Kyoto Nights was created using an innovative technique for creating freeform music – a program called ColorMusic (written by Shinichiro Hirama). This program translates the movement of a mouse over contrasting colors in an image file, and converts the result to music in the form of a midi sequencer file. The raw source for Kyoto Nights came from using a screenshot from the game Oni, and then edited and processed with different instruments in Melody Assistant.
If you’ve ever played a Final Fantasy game, you’ve probably heard of Cid. knowing that, you’d be quick to realize that this song has absolutely nothing to do with that at all. In fact, it’s named Ced’s march for the main chord progression: C,E,D. Aside from that, not much else to say about this song – it sounds kind of like brass-heavy marches by some british composers, hence the “strange british variant.”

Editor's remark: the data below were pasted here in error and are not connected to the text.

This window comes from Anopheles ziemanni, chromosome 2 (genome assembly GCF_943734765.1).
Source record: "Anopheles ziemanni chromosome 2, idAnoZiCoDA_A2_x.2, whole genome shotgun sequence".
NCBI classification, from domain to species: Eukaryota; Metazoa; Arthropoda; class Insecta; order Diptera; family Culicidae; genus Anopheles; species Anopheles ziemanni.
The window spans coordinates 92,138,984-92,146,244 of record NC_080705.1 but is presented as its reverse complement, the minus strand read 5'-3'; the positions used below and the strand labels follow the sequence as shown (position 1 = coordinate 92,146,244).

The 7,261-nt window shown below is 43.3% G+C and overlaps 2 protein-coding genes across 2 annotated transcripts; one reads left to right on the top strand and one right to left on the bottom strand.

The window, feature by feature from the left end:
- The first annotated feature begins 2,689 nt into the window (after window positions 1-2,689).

The very first musical track that I ever sequenced on the computer, while trying out one of the early versions of Melody Assistant. And yes, that is my voice, after pitch shifting at the end of the track.